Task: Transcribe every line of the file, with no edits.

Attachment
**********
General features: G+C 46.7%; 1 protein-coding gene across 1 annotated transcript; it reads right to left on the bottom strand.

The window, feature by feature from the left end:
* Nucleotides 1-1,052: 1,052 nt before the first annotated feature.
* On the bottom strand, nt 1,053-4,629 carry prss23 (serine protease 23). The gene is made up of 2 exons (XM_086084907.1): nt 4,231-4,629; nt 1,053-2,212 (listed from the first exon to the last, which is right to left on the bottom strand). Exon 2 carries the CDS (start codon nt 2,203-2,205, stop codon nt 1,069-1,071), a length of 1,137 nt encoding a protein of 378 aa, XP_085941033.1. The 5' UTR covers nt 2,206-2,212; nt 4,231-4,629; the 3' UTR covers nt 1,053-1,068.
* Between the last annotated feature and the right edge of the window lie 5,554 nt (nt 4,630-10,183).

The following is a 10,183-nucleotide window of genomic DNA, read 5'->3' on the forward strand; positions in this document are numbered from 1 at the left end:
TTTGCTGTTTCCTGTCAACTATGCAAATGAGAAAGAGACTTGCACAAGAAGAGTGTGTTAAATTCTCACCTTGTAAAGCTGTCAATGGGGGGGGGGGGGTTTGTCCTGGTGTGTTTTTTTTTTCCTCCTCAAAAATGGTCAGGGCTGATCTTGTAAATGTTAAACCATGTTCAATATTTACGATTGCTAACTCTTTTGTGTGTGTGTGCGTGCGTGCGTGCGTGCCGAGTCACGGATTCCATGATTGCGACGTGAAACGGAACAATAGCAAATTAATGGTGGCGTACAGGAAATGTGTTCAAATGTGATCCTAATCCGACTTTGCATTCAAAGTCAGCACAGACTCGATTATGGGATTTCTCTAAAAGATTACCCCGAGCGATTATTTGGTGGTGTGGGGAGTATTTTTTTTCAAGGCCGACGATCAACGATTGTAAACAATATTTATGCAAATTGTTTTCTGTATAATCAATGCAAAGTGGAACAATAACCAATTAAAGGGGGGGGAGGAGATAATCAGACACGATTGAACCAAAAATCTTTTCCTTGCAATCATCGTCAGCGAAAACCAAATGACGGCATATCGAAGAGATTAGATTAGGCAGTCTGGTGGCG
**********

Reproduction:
General features: G+C 46.7%; 1 protein-coding gene across 1 annotated transcript; it reads right to left on the bottom strand.

The window, feature by feature from the left end:
* Nucleotides 1-1,052: 1,052 nt before the first annotated feature.
* On the bottom strand, nt 1,053-4,629 carry prss23 (serine protease 23). The gene is made up of 2 exons (XM_086084907.1): nt 4,231-4,629; nt 1,053-2,212 (listed from the first exon to the last, which is right to left on the bottom strand). Exon 2 carries the CDS (start codon nt 2,203-2,205, stop codon nt 1,069-1,071), a length of 1,137 nt encoding a protein of 378 aa, XP_085941033.1. The 5' UTR covers nt 2,206-2,212; nt 4,231-4,629; the 3' UTR covers nt 1,053-1,068.
* Between the last annotated feature and the right edge of the window lie 5,554 nt (nt 4,630-10,183).

The following is a 10,183-nucleotide window of genomic DNA, read 5'->3' on the forward strand; positions in this document are numbered from 1 at the left end:
TTTGCTGTTTCCTGTCAACTATGCAAATGAGAAAGAGACTTGCACAAGAAGAGTGTGTTAAATTCTCACCTTGTAAAGCTGTCAATGGGGGGGGGGGGGTTTGTCCTGGTGTGTTTTTTTTTTCCTCCTCAAAAATGGTCAGGGCTGATCTTGTAAATGTTAAACCATGTTCAATATTTACGATTGCTAACTCTTTTGTGTGTGTGTGCGTGCGTGCGTGCGTGCCGAGTCACGGATTCCATGATTGCGACGTGAAACGGAACAATAGCAAATTAATGGTGGCGTACAGGAAATGTGTTCAAATGTGATCCTAATCCGACTTTGCATTCAAAGTCAGCACAGACTCGATTATGGGATTTCTCTAAAAGATTACCCCGAGCGATTATTTGGTGGTGTGGGGAGTATTTTTTTTCAAGGCCGACGATCAACGATTGTAAACAATATTTATGCAAATTGTTTTCTGTATAATCAATGCAAAGTGGAACAATAACCAATTAAAGGGGGGGGAGGAGATAATCAGACACGATTGAACCAAAAATCTTTTCCTTGCAATCATCGTCAGCGAAAACCAAATGACGGCATATCGAAGAGATTAGATTAGGCAGTCTGGTGGCG